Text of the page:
Taking The Chance, by Christopher Hileman

Taking The Chance
by Christopher Hileman

“Marry me,” I say,
casting all wisdom aside.

You look like a cat
looks to an entrapped
mouse and I change my whistle
from tenor to shrill
in that sudden squall
from a flensed and open heart.

I stand by my words.

Note: Written in response to Red Wolf Poems, Prompt 305.

Christopher Hileman moved to Oregon in 1973. He has retired to live on the volcanic bluff overlooking Willamette Falls in Oregon City, Oregon. He ascends the stairs from his basement digs to improvise on his Yamaha keyboard or the house Playel grand when the calico cat releases him from below. The part-Irish Wolfhound here likes him.

Foggy Dawn, by Christopher Hileman

Foggy Dawn
by Christopher Hileman

She said there’s room for
some kind of flash in the pan,
some flare up of hope,
some change in the shape
of slithery things to come
once the sun rises…

if the sun rises
on this latest weird damn day
of all the long days

that trail behind us
and are still rolling over
our crushed and shattered
arrangements and poise

(we had no right to them all)

as we lay them down
with the feathers shed
in our summer’s latest molt,

We call as swans do.
our bodies newly pink
and utterly bare.

Note: Written in response to Red Wolf Poems, Prompt 299.

Christopher Hileman moved to Oregon in 1973. He has retired to live on the volcanic bluff overlooking Willamette Falls in Oregon City, Oregon. He ascends the stairs from his basement digs to improvise on his Yamaha keyboard or the house Playel grand when the calico cat releases him from below. The part-Irish Wolfhound here likes him.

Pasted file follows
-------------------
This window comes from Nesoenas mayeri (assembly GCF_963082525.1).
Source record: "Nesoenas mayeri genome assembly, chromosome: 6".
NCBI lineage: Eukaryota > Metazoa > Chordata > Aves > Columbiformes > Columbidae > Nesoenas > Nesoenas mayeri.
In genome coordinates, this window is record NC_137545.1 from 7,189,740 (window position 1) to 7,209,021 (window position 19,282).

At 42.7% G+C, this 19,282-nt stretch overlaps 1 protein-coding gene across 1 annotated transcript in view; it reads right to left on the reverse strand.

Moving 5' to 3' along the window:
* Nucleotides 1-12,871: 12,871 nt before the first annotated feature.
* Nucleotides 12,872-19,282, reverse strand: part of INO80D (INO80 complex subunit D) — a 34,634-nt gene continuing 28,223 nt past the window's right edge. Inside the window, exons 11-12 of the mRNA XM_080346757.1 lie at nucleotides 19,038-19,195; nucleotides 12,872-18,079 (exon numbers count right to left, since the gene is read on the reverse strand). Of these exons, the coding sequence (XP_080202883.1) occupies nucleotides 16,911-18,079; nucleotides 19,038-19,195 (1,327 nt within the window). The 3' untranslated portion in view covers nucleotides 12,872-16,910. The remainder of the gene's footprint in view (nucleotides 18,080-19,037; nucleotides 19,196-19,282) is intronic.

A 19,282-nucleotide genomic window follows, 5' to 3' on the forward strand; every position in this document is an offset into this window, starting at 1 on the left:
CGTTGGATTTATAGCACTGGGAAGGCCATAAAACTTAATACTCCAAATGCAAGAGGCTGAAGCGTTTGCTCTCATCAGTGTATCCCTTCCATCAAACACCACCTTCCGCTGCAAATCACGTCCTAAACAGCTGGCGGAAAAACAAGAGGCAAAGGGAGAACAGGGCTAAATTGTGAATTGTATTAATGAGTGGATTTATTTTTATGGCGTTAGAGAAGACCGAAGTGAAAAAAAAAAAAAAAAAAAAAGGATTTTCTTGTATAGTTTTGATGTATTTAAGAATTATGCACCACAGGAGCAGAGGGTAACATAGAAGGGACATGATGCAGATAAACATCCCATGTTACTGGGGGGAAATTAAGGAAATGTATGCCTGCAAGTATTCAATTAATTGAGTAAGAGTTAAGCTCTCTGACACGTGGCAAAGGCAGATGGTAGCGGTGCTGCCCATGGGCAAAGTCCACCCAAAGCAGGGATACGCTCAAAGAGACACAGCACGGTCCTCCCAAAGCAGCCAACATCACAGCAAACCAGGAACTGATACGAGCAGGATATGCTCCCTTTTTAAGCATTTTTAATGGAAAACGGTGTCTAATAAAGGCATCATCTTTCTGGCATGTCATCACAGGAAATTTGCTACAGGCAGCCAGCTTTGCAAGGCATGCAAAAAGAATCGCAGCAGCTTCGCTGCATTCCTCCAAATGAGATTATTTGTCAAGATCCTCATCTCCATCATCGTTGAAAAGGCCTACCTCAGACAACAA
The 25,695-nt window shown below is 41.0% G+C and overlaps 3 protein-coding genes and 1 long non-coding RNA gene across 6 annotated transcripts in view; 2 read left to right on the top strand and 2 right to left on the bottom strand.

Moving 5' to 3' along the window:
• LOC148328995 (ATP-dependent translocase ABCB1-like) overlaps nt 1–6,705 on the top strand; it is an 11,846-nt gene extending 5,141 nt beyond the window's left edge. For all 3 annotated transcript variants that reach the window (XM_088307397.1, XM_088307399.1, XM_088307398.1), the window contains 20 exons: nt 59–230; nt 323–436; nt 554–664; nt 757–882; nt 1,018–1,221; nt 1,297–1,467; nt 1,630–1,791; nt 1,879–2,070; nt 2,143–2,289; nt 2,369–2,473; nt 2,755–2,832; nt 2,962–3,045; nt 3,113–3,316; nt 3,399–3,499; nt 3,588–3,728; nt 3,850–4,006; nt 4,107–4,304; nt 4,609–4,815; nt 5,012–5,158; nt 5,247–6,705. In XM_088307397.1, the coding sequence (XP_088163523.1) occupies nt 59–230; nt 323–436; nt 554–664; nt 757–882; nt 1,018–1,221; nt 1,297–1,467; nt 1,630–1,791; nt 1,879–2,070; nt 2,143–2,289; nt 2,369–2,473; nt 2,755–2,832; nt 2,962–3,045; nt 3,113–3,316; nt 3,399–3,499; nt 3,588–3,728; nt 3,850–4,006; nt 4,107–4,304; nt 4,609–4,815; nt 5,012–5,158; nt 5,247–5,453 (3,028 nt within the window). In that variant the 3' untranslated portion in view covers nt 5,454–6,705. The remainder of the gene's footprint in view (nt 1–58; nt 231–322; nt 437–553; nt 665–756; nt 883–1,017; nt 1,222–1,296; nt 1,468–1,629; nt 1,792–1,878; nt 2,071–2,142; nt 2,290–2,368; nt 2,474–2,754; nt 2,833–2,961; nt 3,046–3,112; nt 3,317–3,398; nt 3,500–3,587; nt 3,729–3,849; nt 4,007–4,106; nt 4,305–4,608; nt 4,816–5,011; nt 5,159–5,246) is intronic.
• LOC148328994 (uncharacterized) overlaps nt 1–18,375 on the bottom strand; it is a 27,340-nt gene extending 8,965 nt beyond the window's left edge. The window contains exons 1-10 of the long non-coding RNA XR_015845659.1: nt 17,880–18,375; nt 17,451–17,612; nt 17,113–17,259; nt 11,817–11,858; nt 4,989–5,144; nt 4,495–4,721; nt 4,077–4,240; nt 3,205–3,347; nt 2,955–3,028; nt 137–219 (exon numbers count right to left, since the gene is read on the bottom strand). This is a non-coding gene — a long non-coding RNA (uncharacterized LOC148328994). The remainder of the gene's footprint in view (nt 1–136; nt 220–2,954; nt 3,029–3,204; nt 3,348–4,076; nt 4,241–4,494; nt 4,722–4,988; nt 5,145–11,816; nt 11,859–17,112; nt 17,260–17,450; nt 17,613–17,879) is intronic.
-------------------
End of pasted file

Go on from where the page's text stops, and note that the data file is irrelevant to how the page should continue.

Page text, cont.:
Old Wood, by Christopher Hileman

Old Wood
by Christopher Hileman

I am the old wood
receiving you as the rain
in all its aspects,
as mist, as the splash
or the roar of a tempest,
with the black of night
or the sun peeking
and the arc doubled sometimes,
receiving your moods
and the feel of you
whether you are cold or warm
and you strip me down.

Christopher Hileman moved to Oregon in 1973. He has retired to live on the volcanic bluff overlooking Willamette Falls in Oregon City, Oregon. He ascends the stairs from his basement digs to improvise on his Yamaha keyboard or the house Playel grand when the calico cat releases him from below. The part-Irish Wolfhound here likes him.

Do Not Go Dark…, by Christopher Hileman

Do Not Go Dark…
by Christopher Hileman

I sat for days in the shade
hoping for a vision of love
or some story I could share.
My cat rubbed me up,